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Not Just an Annual Message


Not Just an Annual Message

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Scripture states that God wants His followers to care for orphans (James 1:27). But that directive doesn’t mean every believer should become a foster or adoptive parent. There are many ways to care, and Timberline Church in Fort Collins, Colorado, is discovering new ones all the time.

“We are wholly surrounding these families, so they are known financially, physically, and spiritually,” says Kari E. Stewart, missions pastor of Timberline’s Welcome Child Orphan Ministry, a wraparound ministry for foster, adoptive, and kinship families. “The whole church has to be prepared to support these families.”

Stewart, who, with her husband, Jeff, has nine children — six of them adopted — helped launch Welcome Child at Timberline 12 years ago. In 2018, the church adopted the CompaCare model of COMPACT Family Services. “It brought a lot more structure to what we were already doing,” says Stewart.

In the second quarter of 2020 — amid COVID-19 social distancing protocols —Welcome Child served 176 children from 70 families through grocery delivery, gift card donations, and delivering arts and craft kits to foster families’ front porches. Those creative efforts supplemented Welcome Child’s standard practices of encouraging families with quarterly ice cream or pizza gift cards; connecting them with respite care, baby sitters, drivers, mentors, and tutors; and assisting financially with family and child counseling and marriage retreats.

“We find felt needs and figure out how to meet them,” says Stewart of the wraparound ministry model.

A tenet of that wraparound care is integration with Timberline’s other ministries to ensure the whole congregation is learning about the needs of foster and adoptive families. Before the pandemic hit, Timberline had an average weekly attendance of 6,800.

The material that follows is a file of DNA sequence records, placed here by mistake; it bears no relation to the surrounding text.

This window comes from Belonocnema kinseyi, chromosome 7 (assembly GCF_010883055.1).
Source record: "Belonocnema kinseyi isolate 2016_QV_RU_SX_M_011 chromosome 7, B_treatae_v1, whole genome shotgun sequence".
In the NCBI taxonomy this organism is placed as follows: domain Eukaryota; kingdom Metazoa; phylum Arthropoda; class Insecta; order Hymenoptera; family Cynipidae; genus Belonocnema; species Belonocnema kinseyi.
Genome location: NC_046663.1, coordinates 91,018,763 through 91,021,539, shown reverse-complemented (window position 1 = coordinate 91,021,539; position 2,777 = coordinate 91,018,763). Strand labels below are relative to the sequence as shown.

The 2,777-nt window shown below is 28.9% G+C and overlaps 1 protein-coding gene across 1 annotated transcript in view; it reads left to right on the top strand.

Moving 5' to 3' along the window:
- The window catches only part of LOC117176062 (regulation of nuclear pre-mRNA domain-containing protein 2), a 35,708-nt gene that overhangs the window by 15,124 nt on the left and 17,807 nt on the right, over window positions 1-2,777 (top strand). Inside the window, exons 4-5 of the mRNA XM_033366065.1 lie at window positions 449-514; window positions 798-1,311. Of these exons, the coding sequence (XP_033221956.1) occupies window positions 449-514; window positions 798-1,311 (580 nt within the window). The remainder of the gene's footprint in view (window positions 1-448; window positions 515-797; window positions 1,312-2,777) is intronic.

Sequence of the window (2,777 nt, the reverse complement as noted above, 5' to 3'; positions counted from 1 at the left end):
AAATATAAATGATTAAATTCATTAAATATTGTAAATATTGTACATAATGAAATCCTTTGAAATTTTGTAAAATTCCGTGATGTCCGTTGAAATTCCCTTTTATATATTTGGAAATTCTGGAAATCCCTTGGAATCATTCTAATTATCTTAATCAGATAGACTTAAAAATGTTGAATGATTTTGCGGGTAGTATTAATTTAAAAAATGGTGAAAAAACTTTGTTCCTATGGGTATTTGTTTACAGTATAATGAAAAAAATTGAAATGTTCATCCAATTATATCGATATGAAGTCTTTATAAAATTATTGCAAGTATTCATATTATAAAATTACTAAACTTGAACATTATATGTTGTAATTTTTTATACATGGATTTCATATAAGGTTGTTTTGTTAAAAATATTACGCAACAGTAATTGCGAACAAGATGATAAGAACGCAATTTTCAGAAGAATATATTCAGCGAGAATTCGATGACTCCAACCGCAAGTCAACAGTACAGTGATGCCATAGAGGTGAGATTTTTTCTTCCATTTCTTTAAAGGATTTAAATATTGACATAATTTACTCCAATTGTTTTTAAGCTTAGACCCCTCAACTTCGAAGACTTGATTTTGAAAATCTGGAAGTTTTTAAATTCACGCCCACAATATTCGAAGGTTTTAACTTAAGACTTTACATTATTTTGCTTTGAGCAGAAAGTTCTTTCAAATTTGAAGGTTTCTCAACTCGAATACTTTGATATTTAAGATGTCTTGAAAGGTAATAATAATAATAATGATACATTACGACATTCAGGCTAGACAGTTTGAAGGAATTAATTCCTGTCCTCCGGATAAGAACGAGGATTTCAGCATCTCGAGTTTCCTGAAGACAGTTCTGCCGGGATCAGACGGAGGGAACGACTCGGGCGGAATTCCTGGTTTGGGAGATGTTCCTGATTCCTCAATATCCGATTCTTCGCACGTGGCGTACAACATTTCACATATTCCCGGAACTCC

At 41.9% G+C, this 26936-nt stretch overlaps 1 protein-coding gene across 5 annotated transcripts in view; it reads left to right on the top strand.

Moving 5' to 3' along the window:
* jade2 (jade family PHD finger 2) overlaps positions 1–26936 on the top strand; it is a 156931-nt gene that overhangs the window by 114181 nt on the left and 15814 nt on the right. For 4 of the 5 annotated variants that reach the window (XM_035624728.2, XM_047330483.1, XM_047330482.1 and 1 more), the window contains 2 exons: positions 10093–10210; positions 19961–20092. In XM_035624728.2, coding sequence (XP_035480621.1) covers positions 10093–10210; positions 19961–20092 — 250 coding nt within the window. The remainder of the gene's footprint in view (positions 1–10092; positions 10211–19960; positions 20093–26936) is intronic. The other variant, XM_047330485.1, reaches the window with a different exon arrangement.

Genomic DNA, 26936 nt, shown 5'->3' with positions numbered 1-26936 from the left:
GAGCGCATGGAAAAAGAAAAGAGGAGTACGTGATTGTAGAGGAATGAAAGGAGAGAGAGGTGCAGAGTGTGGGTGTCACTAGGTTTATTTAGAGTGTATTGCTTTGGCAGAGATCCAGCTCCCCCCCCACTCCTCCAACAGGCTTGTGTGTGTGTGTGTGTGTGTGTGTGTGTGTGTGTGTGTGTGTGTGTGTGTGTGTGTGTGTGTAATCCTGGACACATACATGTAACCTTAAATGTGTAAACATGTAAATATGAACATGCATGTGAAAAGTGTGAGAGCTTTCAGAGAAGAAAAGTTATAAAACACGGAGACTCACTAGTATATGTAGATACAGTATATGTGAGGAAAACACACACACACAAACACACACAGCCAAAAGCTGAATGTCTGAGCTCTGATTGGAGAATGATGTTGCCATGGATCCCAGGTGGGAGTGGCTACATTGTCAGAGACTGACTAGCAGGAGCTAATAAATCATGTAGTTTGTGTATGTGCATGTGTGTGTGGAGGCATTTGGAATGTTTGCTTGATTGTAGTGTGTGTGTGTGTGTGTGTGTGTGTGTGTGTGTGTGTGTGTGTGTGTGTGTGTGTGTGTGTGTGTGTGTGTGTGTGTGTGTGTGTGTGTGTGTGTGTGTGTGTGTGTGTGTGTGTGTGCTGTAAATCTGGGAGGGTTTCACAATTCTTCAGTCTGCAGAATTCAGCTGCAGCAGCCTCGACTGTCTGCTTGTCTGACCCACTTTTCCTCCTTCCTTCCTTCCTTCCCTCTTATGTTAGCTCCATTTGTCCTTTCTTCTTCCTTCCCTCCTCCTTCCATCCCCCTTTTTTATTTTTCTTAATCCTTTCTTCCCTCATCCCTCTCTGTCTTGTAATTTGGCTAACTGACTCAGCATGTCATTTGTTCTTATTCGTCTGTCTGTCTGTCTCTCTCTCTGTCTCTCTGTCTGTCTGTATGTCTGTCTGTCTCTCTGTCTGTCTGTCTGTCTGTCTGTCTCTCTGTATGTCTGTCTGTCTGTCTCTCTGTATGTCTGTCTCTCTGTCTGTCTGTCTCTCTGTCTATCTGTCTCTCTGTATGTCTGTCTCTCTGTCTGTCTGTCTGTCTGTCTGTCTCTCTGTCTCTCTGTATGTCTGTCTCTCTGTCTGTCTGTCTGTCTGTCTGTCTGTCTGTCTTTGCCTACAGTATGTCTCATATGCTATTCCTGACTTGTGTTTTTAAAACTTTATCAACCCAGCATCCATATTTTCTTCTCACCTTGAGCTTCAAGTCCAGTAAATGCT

“There needs to be intentionality when you invite and serve families with foster children,” says Stewart, 57. “There needs to be awareness in youth ministry and children’s ministry.”

The integrative approach also helps with volunteer recruitment and outreach to families in need. For Zach and Maddie Knowles, both 28, who have been fostering since November 2018, it accomplished both.

“I was volunteering in the high school ministry when we began fostering and learned about Welcome Child,” says Maddie Knowles. “Now we lead the foster and adoptive family support group.”

“This can’t be something your church talks about once a year,” says Stewart. “People need to have this in front of them all the time.”

To keep the needs of families at the forefront, Welcome Child invites the entire congregation to volunteer for projects throughout the year. Its biggest awareness-builder is filling backpacks with school supplies. Every year, 500 backpacks are distributed to foster and adoptive families, and new volunteers are introduced to Welcome Child.

“It’s a gateway to service and involvement,” says Stewart. “We always offer a low step of engagement, then a next step, and a next step.”

Welcome Child’s mission is about serving the entire community and offering multilevel support for the good of vulnerable children and families. That means the support doesn’t stop when foster children are reunified or permanently placed. For instance, of the six children the Knowleses have fostered over the past 18 months, four have been reunified with family and Welcome Child continues to support those children and their biological families, according to Maddie Knowles.

The mission extends to supporting and partnering with area nonprofits and county agencies, too. Timberline makes its facilities available for meetings and trainings and Welcome Child has sent breakfast, massage therapists, and snow cones to county children and family services offices, all in an effort to make caseworkers and staff know they’re appreciated for the work they’re doing for vulnerable children.

“It’s vital that the church reach out to the local child welfare staff,” says Stewart. “When they’re in meetings, they remember that we can help them meet needs.”

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